For a good demonstration of cultural competency see Jim White’s talk. Pay particular attention to how he portrays the landlord and hotel clerk that turn him away, the Major who thinks he’s being helpful, but isn’t. These people are not caricatured or condemned. White shares their words and actions without ascribing intent, belief, ridicule, or judgment. They remain fully human, even as their actions are fully harmful.
“It’s not me, I like you people,” says the manager as he nonetheless denies Jim White a space in his trailer park. “We already have a negro family,” he explains, “and if I let you in, other tenants will move out.” As much as this may offend and reek of an excuse, the man’s actions are a direct result of legislation by the U.S. government. This historical fact is not contested, just forgotten.
We’ve done a “very, very poor job with our history,” says White, “had we really talked about slavery and its impact, we probably wouldn’t be having the discussion we are having today.” Education—knowledge of and empathy regarding the historical struggles of other cultures—is essential to cultural competency and to ending racism.
And, if we really understood the history, we could talk about race without “coffee thrown all over the place.” At his training sessions White always says, “There should be no blame, shame or guilt in this room.” None of us created the conditions under which we are living, he says, “we inherited this.”
He also says: “But if we’re going to move past it, were going to have to acknowledge it. If not, you will perpetuate it.”
The lived-history is in White’s talk. If you’d also like the facts: Legislative action severely limited African Americans’ access to the prime movers that propelled many other Americans into the middle class—the GI bill, education, housing.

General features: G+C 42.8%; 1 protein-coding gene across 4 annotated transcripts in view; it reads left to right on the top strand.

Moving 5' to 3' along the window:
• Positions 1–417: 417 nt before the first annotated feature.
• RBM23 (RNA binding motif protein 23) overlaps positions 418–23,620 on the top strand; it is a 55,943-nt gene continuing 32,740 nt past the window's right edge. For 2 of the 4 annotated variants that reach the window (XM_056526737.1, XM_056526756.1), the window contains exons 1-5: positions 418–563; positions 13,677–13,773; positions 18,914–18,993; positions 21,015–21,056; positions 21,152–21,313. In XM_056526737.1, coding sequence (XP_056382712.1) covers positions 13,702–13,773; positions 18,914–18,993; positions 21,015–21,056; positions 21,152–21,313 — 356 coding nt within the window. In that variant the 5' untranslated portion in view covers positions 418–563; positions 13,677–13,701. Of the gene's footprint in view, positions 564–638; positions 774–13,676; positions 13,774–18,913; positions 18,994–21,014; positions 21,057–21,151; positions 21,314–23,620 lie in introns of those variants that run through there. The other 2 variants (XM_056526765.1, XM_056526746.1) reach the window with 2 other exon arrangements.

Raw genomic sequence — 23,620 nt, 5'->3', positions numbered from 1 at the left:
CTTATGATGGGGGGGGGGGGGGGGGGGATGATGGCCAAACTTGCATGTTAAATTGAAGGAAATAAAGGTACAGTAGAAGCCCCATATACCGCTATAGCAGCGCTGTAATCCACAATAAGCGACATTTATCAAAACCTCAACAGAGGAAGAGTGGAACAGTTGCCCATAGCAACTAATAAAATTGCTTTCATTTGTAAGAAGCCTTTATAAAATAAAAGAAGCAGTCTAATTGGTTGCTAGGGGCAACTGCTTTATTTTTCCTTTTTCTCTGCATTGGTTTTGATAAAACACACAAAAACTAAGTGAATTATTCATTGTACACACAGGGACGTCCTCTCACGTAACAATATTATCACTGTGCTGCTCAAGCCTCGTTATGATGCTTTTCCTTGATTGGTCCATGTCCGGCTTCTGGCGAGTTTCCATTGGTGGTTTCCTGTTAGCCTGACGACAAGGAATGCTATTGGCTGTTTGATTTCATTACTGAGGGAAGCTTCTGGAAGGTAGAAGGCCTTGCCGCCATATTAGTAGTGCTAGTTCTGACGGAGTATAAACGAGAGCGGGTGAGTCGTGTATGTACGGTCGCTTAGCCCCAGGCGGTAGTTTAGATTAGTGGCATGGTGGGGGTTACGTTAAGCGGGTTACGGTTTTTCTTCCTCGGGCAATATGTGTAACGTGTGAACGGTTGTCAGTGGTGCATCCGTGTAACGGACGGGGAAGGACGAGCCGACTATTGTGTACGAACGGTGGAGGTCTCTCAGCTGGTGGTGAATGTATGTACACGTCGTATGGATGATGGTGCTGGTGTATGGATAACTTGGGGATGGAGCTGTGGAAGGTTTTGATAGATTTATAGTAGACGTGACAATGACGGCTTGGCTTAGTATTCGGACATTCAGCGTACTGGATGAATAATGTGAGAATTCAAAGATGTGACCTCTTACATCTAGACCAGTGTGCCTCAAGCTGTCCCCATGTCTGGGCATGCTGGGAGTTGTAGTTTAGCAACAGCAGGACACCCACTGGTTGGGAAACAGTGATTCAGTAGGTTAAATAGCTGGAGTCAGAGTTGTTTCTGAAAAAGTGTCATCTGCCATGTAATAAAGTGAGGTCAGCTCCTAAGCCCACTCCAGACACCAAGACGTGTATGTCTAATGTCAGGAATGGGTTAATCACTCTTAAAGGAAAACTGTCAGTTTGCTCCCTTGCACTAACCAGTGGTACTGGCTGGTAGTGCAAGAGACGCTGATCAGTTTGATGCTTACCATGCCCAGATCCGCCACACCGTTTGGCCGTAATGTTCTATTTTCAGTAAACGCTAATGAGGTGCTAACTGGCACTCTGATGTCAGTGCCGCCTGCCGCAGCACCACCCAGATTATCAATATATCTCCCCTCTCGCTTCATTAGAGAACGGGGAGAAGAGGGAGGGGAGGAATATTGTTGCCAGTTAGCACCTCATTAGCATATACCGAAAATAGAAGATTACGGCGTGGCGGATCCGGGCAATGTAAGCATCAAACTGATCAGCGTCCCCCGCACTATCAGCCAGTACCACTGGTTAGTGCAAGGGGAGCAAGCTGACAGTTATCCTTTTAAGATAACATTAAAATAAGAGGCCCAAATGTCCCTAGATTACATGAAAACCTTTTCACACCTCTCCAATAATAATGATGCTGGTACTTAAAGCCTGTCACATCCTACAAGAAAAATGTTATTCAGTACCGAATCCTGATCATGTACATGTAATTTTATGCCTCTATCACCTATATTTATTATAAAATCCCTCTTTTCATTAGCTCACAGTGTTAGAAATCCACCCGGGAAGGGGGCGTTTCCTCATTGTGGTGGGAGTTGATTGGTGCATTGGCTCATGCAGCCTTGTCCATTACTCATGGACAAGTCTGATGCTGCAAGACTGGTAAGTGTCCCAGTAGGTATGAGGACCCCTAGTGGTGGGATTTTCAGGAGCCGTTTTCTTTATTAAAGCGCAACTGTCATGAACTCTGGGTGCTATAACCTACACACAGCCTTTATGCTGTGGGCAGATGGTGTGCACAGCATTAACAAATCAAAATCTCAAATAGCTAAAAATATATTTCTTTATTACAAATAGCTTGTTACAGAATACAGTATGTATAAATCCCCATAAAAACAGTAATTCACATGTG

- “Of the billions of dollars in the GI Bill for housing and education, less than 2% went to minorities”
- “We have black educational institutions, because most colleges excluded black folks. And companies like IBM and Xerox were not going to black colleges to find their employees and future CEOs.”
- “Redlining [a practice of the U.S. government] and blockbusting [tolerated by the U.S. legal system until the 1980s] meant that blacks could buy houses in the inner city, but were limited in suburbia.”
Our inner cities, our disproportionate poverty and levels of education were legislated into existence. Consider the impact of this today: After WWII, the average house in urban and suburban Detroit went for about $30,000, says White, “today, inner city Detroit is worth $20,000 maybe; Suburban: $300,000.”
The harm is not just economic. “Slavery, reconstruction, KKK, Jim Crow, civil rights, job discrimination, mass incarceration, black kids being shot by police: trauma has been continuous,” White explains, “black folks have never been able to get away from it.”
Understanding this is essential, not to explain or excuse, White says, but so people can do whatever healing they need: “You can’t deal with the trauma, until you understand what the trauma is.”
And, if this is not your own history, you don’t respond with guilt or denial or begin searching your own history for your own trauma—not now. Because to eradicate racism, to improve your cultural competency, you are listening respectfully, perhaps with empathy, allowing yourself to feel the impact of this history on others.
“Feeling this impact” enlarges understanding, but it can also make you angry. In his talk, White says he doesn’t have the luxury of anger. When I asked him more about this, he said that he has his triggers, but he knows how to recognize them. He doesn’t deny his anger; he corrals it, and “keeps stepping forward.” The challenge is to be angry:
- with the right person
- at the right time
- for the right purpose
- to the right extent